In his official visit to the U.K. to attend the 2017 Defence and Security Equipment International (DSEI) in mid-September, the Pakistani Minister of Defence Production (MoDP) Rana Tanveer Hussain called for growth in defence ties between Pakistan and the U.K.
On September 19, the ministry announced that the MoDP met a British delegation led by the State Minister for Trade Policy Greg Hands in Rawalpindi. According to the statement, the two sides relaunched an earlier memorandum-of-understanding (MoU) on Defence Technical Cooperation. It added, “the two sides agreed to enhance cooperation in all fields including defence production.”
At DSEI 2017, the MoDP had visited several British exhibitors, among them Vector Aerospace (which is in the process of refurbishing Sea King helicopters for the Pakistan Navy), Blighter Surveillance Systems, Ultra Electronics and JANKEL. The MoDP also engaged with the CEO of Marshall Aerospace and Defence Group.
The Defence Technical Cooperation MoU was originally signed in 2005 and had reportedly (via Dawn News) called for “new avenues in the area of defence cooperation between Pakistan and the UK and facilitate procurement of defence equipment and transfer-of-technology.”
There have been no big-ticket sales to Pakistan since the transfer of Type 21 frigates in 1993-1994. Today, the U.K. industry’s involvement in Pakistan is primarily driven by commercial activities done by third-party entities in Italy and Turkey. For example, the Turkish firm STM – which is responsible for managing the upgrade of the Pakistan Navy’s Agosta 90B submarines – selected the Kelvin Hughes SharpEye radar.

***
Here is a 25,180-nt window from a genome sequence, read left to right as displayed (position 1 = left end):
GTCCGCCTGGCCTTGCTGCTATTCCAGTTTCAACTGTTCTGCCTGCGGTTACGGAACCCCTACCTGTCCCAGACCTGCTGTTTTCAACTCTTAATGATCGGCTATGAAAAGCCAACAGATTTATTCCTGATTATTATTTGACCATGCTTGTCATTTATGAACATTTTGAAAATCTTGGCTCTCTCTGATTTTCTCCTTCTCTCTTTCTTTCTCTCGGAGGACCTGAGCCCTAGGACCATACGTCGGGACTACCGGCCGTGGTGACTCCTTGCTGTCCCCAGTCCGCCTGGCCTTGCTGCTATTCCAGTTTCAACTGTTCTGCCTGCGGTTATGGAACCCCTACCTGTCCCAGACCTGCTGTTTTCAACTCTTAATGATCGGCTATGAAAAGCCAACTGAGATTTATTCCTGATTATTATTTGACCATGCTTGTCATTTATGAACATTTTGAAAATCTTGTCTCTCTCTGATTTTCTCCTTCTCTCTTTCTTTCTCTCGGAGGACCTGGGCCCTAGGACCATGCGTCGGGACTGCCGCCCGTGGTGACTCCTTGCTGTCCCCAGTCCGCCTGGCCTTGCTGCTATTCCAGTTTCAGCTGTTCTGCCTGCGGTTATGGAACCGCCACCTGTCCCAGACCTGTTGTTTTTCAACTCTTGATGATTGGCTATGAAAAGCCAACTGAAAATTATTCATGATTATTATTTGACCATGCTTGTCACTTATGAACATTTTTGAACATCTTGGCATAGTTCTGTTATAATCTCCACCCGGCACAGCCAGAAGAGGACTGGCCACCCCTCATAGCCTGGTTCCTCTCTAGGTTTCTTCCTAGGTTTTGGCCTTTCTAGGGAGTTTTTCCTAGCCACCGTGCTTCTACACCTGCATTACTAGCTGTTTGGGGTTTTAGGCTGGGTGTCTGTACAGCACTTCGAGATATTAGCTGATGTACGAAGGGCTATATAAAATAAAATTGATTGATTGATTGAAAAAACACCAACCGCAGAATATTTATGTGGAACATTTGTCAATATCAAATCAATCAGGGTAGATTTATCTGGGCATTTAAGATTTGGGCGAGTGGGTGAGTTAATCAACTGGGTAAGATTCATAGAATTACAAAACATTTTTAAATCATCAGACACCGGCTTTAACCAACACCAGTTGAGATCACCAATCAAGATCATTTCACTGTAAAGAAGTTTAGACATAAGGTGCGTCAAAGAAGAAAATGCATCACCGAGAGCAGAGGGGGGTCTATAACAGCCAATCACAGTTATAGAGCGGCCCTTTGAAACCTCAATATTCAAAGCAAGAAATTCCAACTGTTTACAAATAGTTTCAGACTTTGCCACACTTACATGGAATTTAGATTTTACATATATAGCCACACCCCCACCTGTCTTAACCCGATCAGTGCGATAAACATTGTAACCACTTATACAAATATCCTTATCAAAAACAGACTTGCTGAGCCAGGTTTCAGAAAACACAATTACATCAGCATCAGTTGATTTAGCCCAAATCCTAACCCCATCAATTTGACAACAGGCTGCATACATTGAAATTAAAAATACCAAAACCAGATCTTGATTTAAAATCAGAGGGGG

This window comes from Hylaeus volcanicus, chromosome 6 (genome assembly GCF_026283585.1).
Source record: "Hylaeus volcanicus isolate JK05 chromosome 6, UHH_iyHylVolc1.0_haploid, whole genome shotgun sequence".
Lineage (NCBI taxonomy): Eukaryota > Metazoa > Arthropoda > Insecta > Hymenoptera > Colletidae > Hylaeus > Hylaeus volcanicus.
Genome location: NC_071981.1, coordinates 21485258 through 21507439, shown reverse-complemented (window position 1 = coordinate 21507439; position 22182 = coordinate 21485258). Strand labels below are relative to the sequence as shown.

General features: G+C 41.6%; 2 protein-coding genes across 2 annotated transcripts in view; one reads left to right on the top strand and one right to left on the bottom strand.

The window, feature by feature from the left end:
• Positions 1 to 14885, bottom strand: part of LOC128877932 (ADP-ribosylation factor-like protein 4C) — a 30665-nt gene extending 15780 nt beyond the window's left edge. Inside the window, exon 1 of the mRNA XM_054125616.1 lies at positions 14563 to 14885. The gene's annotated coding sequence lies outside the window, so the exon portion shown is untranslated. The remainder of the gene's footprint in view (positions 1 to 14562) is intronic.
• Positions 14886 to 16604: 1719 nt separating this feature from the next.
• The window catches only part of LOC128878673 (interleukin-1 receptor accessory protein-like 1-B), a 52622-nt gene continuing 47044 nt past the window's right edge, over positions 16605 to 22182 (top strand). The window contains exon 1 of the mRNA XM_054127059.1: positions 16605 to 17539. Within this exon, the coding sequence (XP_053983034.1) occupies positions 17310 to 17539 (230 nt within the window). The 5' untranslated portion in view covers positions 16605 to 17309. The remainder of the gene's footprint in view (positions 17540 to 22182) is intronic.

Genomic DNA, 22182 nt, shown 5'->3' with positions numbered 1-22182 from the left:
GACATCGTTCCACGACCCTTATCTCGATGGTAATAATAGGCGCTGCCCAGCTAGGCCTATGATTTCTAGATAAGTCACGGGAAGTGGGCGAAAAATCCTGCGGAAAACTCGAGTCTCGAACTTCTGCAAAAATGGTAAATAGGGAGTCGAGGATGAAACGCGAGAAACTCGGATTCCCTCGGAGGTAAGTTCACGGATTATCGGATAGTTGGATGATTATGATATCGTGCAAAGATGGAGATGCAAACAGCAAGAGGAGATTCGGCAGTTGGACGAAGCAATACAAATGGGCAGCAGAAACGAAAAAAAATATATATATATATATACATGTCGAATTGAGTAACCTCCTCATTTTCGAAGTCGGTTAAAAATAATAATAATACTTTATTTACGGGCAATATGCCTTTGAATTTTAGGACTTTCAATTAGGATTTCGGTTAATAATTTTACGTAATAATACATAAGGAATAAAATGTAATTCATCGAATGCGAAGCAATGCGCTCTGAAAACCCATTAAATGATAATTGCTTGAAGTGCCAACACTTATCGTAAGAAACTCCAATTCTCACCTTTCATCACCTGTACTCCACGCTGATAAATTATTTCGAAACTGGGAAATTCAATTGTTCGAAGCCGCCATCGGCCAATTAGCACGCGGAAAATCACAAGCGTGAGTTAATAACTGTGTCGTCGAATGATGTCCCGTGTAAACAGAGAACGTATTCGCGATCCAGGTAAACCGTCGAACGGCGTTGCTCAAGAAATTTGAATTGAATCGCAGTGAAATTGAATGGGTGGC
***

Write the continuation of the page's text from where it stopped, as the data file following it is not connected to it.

Notes & Comments:
Even under the ambit of the relaunched MoU, it is not known if Pakistan will push for big-ticket items from the British defence industry. However, based on the companies the MoDP had engaged at DSEI, Pakistan may be interested in electronics, refurbishment and upgrade services, consultancy and vehicles.
Programs such as the Light Armed Vehicle Assault (LAVA) or Medical Recovery Vehicle could see Pakistani entities draw on British industry support in design and complex systems (e.g. engines). For an analogous example, consider the Emirates’ NIMR Automotive, which had contracted the U.K.-based HORIBA MIRA to design and develop the NIMR Rapid Intervention Vehicle (RIV).
Pakistan’s efforts to upgrade Ordnance Factories, Heavy Industries Taxila, Pakistan Aeronautical Complex, Karachi Shipbuilding & Engineering Works and other entities could spur commercial opportunities for British engineering firms, manufacturing and industrial suppliers and defence consultants.
In terms of the viability of marketing big-ticket items to Pakistan, this will have to overcome two critical challenges. First, Pakistan’s relatively limited fiscal means, which will necessitate export credit to back big-ticket hardware sales. Second, managing the concerns of regional imbalances resulting from arms sales. These factors will likely limit any growth in U.K.-Pakistani commercial defence ties to essentially expansion in current initiatives, such the sale of specific subsystems (e.g. radars) and services (e.g. refurbishment).
The Pakistan Navy might have been a reasonable avenue for engagement, especially with regards to the Type 31e frigate, which the British government is openly positioning as an affordable option to overseas cost-sensitive markets. However, the Pakistan Navy proceeded with China and Turkey for its future needs.